Sauder Rug Show Report

 

The rug show at Sauder Village was absolutely wonderful. There were between 300 and 800 rugs there! I’ve limited myself to just showing you a few of the highlights. Well, the highlights for me 🙂

I thought this was a wonderful piece of art. An original design by Donna Brunner from Alberta Canada. These are jack pines in her yard and she wanted to capture the sun setting behind them. She also did something unusual by stuffing the trunks and adding dimension to the piece. (Trapunto in quilting, but a lot harder in rug hooking!)

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This rug was right next to my rug. I loved all the details in it. Its done by Janice Ricker, and obviously, its her own family’s lobster company!

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This next exhibit was so fun. All the rugs were hooked by Nancy Stower and Anne Bond, and they are re-creations of original art by Vickie Sawyer.

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There was a special exhibit of braided rugs. I don’t ever plan to get into braided rugs (but you never know!) This very special exhibit of these pictorial braided rugs by a woman who did them in the 1930’s blew my mind. Just amazing artwork.

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Here’s a little article about the artist, Jessie C. Kinsley.

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And this exhibit! Brought tears to my eyes. I was able to listen to a lecture/slide show by the woman who started this cooperative. These Maya women are very poor, and in general, women are not encouraged to go to school or work. One of the stories told about a young woman whose husband made three or four dollars A DAY driving a taxi. After she learned to hook rugs, she was able to add on a little room to their house and purchase a fridge. They don’t use the traditional wool that most rug hookers use. They use t-shirts that they purchase from a thrift store! (The founder explained that places like Goodwill, after they can’t sell things in thrift stores here, and after they can’t sell them in their warehouses wholesale, they send the leftovers to impoverished countries. Isn’t it amazing that the women can still hook such vibrant rugs from the dregs of our society.)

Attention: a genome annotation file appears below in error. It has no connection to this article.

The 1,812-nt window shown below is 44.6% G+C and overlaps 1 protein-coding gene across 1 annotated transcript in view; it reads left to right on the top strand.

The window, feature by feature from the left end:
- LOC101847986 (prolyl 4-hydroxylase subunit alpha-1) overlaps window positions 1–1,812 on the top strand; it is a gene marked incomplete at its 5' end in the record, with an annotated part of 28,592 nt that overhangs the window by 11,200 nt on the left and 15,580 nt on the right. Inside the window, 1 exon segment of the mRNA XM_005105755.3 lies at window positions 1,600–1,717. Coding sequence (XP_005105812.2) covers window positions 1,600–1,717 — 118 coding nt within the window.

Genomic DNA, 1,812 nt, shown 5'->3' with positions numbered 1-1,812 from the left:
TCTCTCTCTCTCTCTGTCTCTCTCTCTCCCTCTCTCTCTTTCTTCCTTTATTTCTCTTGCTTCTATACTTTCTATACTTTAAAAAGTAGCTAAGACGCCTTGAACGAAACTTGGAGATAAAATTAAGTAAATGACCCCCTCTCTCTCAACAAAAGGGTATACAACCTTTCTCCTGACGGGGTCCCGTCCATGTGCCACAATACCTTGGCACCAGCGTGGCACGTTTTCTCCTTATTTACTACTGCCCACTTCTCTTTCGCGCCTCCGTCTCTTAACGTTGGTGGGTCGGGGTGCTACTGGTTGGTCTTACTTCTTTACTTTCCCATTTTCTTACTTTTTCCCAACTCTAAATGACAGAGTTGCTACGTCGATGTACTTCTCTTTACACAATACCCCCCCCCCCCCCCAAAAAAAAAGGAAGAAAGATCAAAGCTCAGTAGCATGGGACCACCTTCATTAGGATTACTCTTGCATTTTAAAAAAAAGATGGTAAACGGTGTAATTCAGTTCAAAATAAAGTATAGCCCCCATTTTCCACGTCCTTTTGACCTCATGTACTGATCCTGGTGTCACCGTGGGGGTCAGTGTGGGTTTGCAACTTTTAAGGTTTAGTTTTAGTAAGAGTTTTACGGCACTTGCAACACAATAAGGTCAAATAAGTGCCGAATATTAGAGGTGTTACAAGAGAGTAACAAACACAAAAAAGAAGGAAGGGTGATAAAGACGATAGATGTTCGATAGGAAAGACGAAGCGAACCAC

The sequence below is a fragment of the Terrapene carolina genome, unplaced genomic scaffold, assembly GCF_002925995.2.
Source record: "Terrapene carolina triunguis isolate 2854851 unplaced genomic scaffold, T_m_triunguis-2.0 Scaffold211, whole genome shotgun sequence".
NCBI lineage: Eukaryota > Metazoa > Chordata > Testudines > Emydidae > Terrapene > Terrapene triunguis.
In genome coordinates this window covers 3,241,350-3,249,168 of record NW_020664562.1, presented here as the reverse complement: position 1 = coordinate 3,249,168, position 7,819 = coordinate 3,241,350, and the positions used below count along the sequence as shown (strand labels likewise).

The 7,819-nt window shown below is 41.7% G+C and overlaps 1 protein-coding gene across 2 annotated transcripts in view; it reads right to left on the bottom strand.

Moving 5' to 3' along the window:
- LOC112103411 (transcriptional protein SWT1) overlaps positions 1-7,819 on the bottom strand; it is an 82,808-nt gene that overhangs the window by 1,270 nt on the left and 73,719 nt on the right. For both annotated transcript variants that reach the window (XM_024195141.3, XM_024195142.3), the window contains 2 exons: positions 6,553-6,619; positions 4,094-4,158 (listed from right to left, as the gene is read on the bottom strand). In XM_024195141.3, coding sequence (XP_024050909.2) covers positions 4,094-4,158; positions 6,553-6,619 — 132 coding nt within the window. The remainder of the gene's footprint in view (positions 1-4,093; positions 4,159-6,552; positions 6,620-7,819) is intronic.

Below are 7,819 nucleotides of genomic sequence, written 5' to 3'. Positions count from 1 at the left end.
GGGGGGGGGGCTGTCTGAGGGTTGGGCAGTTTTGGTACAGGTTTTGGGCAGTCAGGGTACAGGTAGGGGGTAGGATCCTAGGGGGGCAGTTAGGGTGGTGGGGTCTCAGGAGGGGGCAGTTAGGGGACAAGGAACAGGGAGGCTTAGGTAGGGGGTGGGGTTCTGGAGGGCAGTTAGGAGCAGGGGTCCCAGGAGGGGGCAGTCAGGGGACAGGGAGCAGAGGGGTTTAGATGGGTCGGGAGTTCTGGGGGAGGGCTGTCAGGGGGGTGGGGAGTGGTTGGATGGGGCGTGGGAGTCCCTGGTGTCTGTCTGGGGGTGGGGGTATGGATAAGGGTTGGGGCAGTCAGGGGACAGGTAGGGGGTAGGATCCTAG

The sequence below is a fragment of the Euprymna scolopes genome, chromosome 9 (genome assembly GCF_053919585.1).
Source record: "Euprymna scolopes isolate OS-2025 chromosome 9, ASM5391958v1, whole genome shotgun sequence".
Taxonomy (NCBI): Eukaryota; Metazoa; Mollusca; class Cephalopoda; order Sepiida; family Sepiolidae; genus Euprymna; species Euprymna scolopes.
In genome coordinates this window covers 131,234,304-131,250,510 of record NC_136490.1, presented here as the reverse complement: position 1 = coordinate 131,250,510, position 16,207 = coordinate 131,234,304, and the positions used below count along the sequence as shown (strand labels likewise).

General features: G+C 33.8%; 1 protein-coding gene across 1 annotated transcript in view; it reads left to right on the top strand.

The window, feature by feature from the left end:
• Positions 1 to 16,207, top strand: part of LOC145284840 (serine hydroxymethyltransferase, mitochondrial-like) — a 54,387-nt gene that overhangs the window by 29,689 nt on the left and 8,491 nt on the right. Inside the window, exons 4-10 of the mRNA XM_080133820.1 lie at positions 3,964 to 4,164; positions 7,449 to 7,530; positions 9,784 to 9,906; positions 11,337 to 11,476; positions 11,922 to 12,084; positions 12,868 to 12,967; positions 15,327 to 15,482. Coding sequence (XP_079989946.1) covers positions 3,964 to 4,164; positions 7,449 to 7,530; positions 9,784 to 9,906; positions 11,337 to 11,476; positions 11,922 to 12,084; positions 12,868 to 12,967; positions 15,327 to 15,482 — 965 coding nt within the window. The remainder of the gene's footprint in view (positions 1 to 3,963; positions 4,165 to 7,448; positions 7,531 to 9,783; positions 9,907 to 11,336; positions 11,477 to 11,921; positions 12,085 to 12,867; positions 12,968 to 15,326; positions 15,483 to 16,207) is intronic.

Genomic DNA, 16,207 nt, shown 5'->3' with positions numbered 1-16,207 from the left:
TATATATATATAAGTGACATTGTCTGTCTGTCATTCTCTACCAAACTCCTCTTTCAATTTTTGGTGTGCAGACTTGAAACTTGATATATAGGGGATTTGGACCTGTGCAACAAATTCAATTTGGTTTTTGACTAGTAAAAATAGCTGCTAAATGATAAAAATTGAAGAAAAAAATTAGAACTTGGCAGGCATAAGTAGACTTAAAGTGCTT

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The story behind this rug was very touching. A young woman’s husband was diagnosed with liver cancer, with only 4-6 months to live. One day, about six weeks after the diagnosis, she was crying and said to her husband, “what am I going to do without you?” And he replied, “Don’t worry. I’ll always be with you. I’ll be on the bottom star of the Big Dipper.” The young woman was so worried that she would never remember that. And that night she dreamed of a rug. And that’s how this rug came to be!

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This tiger might have been my favorite rug in the show. It was done by Judy Carter, who has done other wonderful animal rugs. But I heard her explain that many people said they could never do what she did, because she used such small cuts (in rug hooking, small cuts are #3 and #4, which means they are 3/32″ and 4/32″.) So she did this whole rug in #8 cuts (which is 8/32″ or 1/4″ if you do the math.) The shading in it is just beautiful.

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If you are interested in learning more about rug hooking, you might purchase the magazine Rug Hooking, or buy the Celebrations book for this year Celebration of Hand Hooked Rugs 28 (I can’t find it on Amazon, it’ll probably be there in a few weeks.) Or you can go to YouTube and watch some of Gene Shepherd’s videos for free! 

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After Ohio

Here I am in Ohio next to my quilt He Holds All Creation Together:

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Okay, I will do another post on the marvelous rug show at Sauder Village later this week. But first I have to tell you what I did when I got home.